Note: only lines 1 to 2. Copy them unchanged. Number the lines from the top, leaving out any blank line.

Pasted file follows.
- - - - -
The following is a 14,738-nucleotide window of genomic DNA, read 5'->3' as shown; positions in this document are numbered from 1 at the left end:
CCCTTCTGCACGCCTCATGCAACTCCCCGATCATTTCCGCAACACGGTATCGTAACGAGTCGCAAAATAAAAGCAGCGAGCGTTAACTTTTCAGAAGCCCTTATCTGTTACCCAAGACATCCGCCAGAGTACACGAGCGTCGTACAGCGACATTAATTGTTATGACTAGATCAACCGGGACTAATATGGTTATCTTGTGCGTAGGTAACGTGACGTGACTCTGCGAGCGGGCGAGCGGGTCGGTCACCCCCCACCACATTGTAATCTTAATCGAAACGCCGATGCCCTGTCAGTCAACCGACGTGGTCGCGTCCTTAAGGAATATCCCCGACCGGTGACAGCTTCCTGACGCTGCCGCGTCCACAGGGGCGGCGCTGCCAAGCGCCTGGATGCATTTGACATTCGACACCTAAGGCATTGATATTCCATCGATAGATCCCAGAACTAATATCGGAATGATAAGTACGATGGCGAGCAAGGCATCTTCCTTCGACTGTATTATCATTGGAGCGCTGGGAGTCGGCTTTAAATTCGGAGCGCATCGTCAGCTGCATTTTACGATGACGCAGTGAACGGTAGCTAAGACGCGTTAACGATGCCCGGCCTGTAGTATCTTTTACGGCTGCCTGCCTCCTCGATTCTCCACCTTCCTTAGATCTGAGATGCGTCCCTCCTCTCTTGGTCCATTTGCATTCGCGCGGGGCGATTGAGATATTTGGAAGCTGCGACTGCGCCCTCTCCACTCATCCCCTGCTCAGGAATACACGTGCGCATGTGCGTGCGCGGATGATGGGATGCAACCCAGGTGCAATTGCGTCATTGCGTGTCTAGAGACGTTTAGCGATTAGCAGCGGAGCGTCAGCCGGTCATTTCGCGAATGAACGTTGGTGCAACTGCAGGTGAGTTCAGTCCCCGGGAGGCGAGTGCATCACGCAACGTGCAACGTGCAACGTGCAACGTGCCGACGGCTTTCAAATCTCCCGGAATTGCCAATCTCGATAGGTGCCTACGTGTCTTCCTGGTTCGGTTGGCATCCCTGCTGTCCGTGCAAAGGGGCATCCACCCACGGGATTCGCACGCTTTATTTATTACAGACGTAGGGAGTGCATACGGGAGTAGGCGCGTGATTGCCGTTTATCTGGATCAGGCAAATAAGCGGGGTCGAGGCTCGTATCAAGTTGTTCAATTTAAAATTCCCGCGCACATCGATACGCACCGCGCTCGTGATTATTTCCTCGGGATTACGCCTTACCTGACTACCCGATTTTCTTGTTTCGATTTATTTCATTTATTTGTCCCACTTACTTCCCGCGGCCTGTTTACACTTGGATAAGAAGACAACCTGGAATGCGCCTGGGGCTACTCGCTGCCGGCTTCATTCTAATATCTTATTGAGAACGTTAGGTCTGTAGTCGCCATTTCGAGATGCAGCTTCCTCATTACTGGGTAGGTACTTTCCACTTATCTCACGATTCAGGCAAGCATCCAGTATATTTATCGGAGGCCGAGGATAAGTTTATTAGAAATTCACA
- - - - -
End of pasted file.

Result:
The following is a 14,738-nucleotide window of genomic DNA, read 5'->3' as shown; positions in this document are numbered from 1 at the left end:
CCCTTCTGCACGCCTCATGCAACTCCCCGATCATTTCCGCAACACGGTATCGTAACGAGTCGCAAAATAAAAGCAGCGAGCGTTAACTTTTCAGAAGCCCTTATCTGTTACCCAAGACATCCGCCAGAGTACACGAGCGTCGTACAGCGACATTAATTGTTATGACTAGATCAACCGGGACTAATATGGTTATCTTGTGCGTAGGTAACGTGACGTGACTCTGCGAGCGGGCGAGCGGGTCGGTCACCCCCCACCACATTGTAATCTTAATCGAAACGCCGATGCCCTGTCAGTCAACCGACGTGGTCGCGTCCTTAAGGAATATCCCCGACCGGTGACAGCTTCCTGACGCTGCCGCGTCCACAGGGGCGGCGCTGCCAAGCGCCTGGATGCATTTGACATTCGACACCTAAGGCATTGATATTCCATCGATAGATCCCAGAACTAATATCGGAATGATAAGTACGATGGCGAGCAAGGCATCTTCCTTCGACTGTATTATCATTGGAGCGCTGGGAGTCGGCTTTAAATTCGGAGCGCATCGTCAGCTGCATTTTACGATGACGCAGTGAACGGTAGCTAAGACGCGTTAACGATGCCCGGCCTGTAGTATCTTTTACGGCTGCCTGCCTCCTCGATTCTCCACCTTCCTTAGATCTGAGATGCGTCCCTCCTCTCTTGGTCCATTTGCATTCGCGCGGGGCGATTGAGATATTTGGAAGCTGCGACTGCGCCCTCTCCACTCATCCCCTGCTCAGGAATACACGTGCGCATGTGCGTGCGCGGATGATGGGATGCAACCCAGGTGCAATTGCGTCATTGCGTGTCTAGAGACGTTTAGCGATTAGCAGCGGAGCGTCAGCCGGTCATTTCGCGAATGAACGTTGGTGCAACTGCAGGTGAGTTCAGTCCCCGGGAGGCGAGTGCATCACGCAACGTGCAACGTGCAACGTGCAACGTGCCGACGGCTTTCAAATCTCCCGGAATTGCCAATCTCGATAGGTGCCTACGTGTCTTCCTGGTTCGGTTGGCATCCCTGCTGTCCGTGCAAAGGGGCATCCACCCACGGGATTCGCACGCTTTATTTATTACAGACGTAGGGAGTGCATACGGGAGTAGGCGCGTGATTGCCGTTTATCTGGATCAGGCAAATAAGCGGGGTCGAGGCTCGTATCAAGTTGTTCAATTTAAAATTCCCGCGCACATCGATACGCACCGCGCTCGTGATTATTTCCTCGGGATTACGCCTTACCTGACTACCCGATTTTCTTGTTTCGATTTATTTCATTTATTTGTCCCACTTACTTCCCGCGGCCTGTTTACACTTGGATAAGAAGACAACCTGGAATGCGCCTGGGGCTACTCGCTGCCGGCTTCATTCTAATATCTTATTGAGAACGTTAGGTCTGTAGTCGCCATTTCGAGATGCAGCTTCCTCATTACTGGGTAGGTACTTTCCACTTATCTCACGATTCAGGCAAGCATCCAGTATATTTATCGGAGGCCGAGGATAAGTTTATTAGAAATTCACA